In his first interview since announcing that he would seek a second term, President Biden sought to downplay concerns about his age by saying he was the most experienced person to have ever run for the presidency.
“I have acquired a hell of a lot of wisdom and know more than the vast majority of people,” Mr. Biden told the MSNBC host Stephanie Ruhle in an interview aired on Friday night. “And I’m more experienced than anybody that’s ever run for the office. And I think I’ve proven myself to be honorable as well as also effective.”
Mr. Biden, who would be 86 at the end of a second term should he win, has in recent days tried to reassure voters about his age, presenting it as an asset rather than a hindrance to running. In the interview, he also said Vice President Kamala Harris “hasn’t gotten the credit she deserves,” and promoted her past work as attorney general of California and as a senator.
The wide-ranging interview showed a president seeking to make his case for re-election amid looming potential crises, including a deployment of American troops to the southern border of the United States and a federal government that is potentially weeks away from defaulting on its debt.
Mr. Biden said he was not yet prepared to invoke a clause in the 14th Amendment that would compel the federal government to continue issuing new debt should the government run out of cash, a date Treasury Secretary Janet L. Yellen warned this week could come as soon as June 1: “I’ve not gotten there yet,” he told Ms. Ruhle.
Republicans are demanding major spending cuts before raising the debt limit. But Mr. Biden has repeatedly said that he will not negotiate over the debt ceiling, pointing out that it was raised several times under former President Donald J. Trump without issue. In his interview, he reiterated that he was willing to negotiate on federal spending — as long as it was separate from debt-ceiling negotiations.
“This is not your father’s Republican Party,” Mr. Biden said, repeating claims he has made before about extremists within the G.O.P. “This is a different, a different group. And I think that we have to make it clear to the American people that I am prepared to negotiate in detail with their budget. How much are you going to spend? How much are you going to tax? Where can we cut?”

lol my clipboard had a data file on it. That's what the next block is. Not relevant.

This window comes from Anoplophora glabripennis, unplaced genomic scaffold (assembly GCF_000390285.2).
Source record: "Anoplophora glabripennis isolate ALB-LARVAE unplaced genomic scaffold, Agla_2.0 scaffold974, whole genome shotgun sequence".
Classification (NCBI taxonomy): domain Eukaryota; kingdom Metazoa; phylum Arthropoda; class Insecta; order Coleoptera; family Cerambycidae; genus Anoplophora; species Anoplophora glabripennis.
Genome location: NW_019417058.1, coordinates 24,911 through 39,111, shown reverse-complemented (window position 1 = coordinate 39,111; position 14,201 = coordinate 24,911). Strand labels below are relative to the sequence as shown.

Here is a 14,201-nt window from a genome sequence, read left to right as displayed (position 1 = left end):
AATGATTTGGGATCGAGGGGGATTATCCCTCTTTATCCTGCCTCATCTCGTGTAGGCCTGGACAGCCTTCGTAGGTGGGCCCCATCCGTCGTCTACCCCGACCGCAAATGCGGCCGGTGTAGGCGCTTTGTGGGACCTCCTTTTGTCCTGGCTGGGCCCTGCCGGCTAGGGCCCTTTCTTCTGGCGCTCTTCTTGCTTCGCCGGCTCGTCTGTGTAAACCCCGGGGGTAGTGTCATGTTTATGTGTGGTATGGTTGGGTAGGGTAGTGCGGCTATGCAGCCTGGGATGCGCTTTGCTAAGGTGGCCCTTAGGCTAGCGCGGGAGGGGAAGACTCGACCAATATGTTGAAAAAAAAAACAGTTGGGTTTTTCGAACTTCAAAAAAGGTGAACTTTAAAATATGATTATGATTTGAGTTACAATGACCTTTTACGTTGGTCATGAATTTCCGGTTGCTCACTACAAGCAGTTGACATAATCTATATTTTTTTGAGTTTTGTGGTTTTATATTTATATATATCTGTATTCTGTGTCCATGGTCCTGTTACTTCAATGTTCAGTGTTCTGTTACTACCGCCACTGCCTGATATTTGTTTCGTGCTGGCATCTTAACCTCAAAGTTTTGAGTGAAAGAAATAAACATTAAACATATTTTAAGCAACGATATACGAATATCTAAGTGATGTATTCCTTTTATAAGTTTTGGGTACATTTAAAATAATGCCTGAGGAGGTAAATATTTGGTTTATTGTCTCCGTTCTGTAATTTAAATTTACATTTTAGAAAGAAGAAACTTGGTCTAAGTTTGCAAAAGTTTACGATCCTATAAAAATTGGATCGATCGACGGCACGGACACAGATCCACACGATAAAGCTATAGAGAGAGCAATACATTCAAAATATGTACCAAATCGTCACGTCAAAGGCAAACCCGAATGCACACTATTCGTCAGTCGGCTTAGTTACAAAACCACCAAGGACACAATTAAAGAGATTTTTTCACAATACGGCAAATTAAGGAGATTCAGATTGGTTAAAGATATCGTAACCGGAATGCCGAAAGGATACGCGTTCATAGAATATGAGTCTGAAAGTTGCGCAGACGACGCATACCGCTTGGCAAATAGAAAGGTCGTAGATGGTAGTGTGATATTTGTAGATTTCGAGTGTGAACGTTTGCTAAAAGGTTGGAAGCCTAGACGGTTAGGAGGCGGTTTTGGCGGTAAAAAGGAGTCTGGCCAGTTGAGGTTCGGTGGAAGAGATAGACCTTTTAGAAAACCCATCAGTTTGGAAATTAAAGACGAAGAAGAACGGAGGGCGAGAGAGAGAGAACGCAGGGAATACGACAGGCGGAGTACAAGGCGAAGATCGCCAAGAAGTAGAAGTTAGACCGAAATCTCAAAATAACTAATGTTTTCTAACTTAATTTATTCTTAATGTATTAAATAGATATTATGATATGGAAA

Mr. Biden is supposed to meet with Republican and Democratic leaders at the White House next week to discuss a path forward. He will need a negotiating partner in Speaker Kevin McCarthy, who last week marshaled a bill to raise the debt ceiling while cutting spending and unraveling major elements of Mr. Biden’s domestic agenda. The legislation is considered dead on arrival, but has given Mr. McCarthy the opportunity to say he has done his part.
The president said in the interview that Mr. McCarthy was an “honest man” but that he had “sold away everything” to the far-right wing of his party to become House speaker.
“He’s agreed to things that maybe he believes, but are just extreme,” Mr. Biden said.
In the interview, Mr. Biden defended his decision to send 1,500 troops to the border with Mexico, saying that they would not be there to “enforce the law” but to “free up the border agents that need to be on the border.”
He also said that his son Hunter, who is the subject of a federal investigation into his business dealings, was innocent, and that he did not think his son’s legal problems would harm his presidency.
“My son has done nothing wrong,” Mr. Biden said. “I trust him. I have faith in him. And it impacts my presidency by making me feel proud of him.”